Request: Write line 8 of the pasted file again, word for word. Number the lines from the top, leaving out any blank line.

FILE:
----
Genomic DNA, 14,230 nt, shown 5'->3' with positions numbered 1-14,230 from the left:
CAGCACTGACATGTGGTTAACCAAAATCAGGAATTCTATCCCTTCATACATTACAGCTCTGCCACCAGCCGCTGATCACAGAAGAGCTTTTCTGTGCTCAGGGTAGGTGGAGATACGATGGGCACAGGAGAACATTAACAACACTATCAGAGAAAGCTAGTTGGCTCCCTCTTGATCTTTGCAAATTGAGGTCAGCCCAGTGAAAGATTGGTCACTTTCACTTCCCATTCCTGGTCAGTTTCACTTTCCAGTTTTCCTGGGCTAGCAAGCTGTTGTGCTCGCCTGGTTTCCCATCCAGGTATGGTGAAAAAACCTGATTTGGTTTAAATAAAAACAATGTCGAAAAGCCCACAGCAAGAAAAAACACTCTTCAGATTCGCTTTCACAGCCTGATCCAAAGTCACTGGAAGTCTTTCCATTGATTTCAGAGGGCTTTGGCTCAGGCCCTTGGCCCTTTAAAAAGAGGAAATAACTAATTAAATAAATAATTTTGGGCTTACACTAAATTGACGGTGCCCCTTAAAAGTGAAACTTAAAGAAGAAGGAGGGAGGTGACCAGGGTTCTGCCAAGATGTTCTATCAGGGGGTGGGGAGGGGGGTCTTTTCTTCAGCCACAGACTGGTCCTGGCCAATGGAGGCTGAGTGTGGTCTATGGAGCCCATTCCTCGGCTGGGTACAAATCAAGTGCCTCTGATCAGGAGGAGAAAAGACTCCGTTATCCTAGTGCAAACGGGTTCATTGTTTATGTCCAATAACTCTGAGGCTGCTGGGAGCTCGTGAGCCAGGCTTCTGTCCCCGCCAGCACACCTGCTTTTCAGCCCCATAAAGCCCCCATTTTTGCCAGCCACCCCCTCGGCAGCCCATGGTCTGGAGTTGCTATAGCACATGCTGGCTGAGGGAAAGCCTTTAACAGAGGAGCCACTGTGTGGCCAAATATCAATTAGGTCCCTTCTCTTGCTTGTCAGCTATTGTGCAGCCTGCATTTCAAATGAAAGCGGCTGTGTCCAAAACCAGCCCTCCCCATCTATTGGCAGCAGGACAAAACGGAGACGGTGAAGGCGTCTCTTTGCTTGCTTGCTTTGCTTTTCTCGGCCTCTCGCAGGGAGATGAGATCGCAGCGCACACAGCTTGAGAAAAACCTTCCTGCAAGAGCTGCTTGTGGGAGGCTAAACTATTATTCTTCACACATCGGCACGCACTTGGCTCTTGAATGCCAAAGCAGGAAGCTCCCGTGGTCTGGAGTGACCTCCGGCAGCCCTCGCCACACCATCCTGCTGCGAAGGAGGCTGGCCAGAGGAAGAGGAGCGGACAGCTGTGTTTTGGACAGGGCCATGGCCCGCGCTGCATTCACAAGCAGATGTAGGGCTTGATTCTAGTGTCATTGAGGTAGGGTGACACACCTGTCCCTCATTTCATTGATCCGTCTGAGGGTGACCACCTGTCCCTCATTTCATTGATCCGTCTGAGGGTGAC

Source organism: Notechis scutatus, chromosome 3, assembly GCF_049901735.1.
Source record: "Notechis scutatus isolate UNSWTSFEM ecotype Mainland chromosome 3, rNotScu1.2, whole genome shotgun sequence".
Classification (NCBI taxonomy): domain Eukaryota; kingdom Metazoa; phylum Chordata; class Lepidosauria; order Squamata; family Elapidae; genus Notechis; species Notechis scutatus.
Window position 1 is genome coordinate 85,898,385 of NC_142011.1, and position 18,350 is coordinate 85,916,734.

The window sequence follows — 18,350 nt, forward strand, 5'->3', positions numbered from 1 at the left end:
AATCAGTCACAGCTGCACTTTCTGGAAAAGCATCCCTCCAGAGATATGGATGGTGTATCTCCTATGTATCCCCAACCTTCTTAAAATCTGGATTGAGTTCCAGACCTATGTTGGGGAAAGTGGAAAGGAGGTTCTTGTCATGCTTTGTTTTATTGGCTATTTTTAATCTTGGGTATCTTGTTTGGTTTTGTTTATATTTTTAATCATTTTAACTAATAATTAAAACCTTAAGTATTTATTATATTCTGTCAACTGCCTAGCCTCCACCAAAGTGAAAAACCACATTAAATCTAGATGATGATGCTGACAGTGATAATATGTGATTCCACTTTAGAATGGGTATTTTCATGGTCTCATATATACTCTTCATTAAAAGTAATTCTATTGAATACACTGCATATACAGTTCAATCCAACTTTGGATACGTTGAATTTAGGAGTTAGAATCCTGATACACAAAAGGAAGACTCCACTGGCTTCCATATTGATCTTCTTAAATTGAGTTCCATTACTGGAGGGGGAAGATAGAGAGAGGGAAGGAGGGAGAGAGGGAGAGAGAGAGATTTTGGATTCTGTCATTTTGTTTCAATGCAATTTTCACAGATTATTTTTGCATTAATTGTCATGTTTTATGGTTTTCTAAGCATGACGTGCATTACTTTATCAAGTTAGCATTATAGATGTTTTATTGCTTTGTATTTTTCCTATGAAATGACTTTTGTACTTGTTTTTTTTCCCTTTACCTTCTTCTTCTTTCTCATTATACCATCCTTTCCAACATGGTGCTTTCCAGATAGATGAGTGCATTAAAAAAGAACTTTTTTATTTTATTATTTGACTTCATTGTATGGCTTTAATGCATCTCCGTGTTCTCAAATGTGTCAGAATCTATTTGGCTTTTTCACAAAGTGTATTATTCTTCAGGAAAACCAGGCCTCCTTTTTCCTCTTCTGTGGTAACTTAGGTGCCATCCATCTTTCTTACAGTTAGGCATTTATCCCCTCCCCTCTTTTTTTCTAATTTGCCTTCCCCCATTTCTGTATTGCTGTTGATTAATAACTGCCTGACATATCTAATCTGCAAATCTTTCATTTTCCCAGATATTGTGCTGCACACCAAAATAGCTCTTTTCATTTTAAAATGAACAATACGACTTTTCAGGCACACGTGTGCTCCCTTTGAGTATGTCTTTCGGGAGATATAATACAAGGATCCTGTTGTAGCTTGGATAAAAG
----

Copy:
AATCAGTCACAGCTGCACTTTCTGGAAAAGCATCCCTCCAGAGATATGGATGGTGTATCTCCTATGTATCCCCAACCTTCTTAAAATCTGGATTGAGTTCCAGACCTATGTTGGGGAAAGTGGAAAGGAGGTTCTTGTCATGCTTTGTTTTATTGGCTATTTTTAATCTTGGGTATCTTGTTTGGTTTTGTTTATATTTTTAATCATTTTAACTAATAATTAAAACCTTAAGTATTTATTATATTCTGTCAACTGCCTAGCCTCCACCAAAGTGAAAAACCACATTAAATCTAGATGATGATGCTGACAGTGATAATATGTGATTCCACTTTAGAATGGGTATTTTCATGGTCTCATATATACTCTTCATTAAAAGTAATTCTATTGAATACACTGCATATACAGTTCAATCCAACTTTGGATACGTTGAATTTAGGAGTTAGAATCCTGATACACAAAAGGAAGACTCCACTGGCTTCCATATTGATCTTCTTAAATTGAGTTCCATTACTGGAGGGGGAAGATAGAGAGAGGGAAGGAGGGAGAGAGGGAGAGAGAGAGATTTTGGATTCTGTCATTTTGTTTCAATGCAATTTTCACAGATTATTTTTGCATTAATTGTCATGTTTTATGGTTTTCTAAGCATGACGTGCATTACTTTATCAAGTTAGCATTATAGATGTTTTATTGCTTTGTATTTTTCCTATGAAATGACTTTTGTACTTGTTTTTTTTCCCTTTACCTTCTTCTTCTTTCTCATTATACCATCCTTTCCAACATGGTGCTTTCCAGATAGATGAGTGCATTAAAAAAGAACTTTTTTATTTTATTATTTGACTTCATTGTATGGCTTTAATGCATCTCCGTGTTCTCAAATGTGTCAGAATCTATTTGGCTTTTTCACAAAGTGTATTATTCTTCAGGAAAACCAGGCCTCCTTTTTCCTCTTCTGTGGTAACTTAGGTGCCATCCATCTTTCTTACAGTTAGGCATTTATCCCCTCCCCTCTTTTTTTCTAATTTGCCTTCCCCCATTTCTGTATTGCTGTTGATTAATAACTGCCTGACATATCTAATCTGCAAATCTTTCATTTTCCCAGATATTGTGCTGCACACCAAAATAGCTCTTTTCATTTTAAAATGAACAATACGACTTTTCAGGCACACGTGTGCTCCCTTTGAGTATGTCTTTCGGGAGATATAATACAAGGATCCTGTTGTAGCTTGGATAAAAG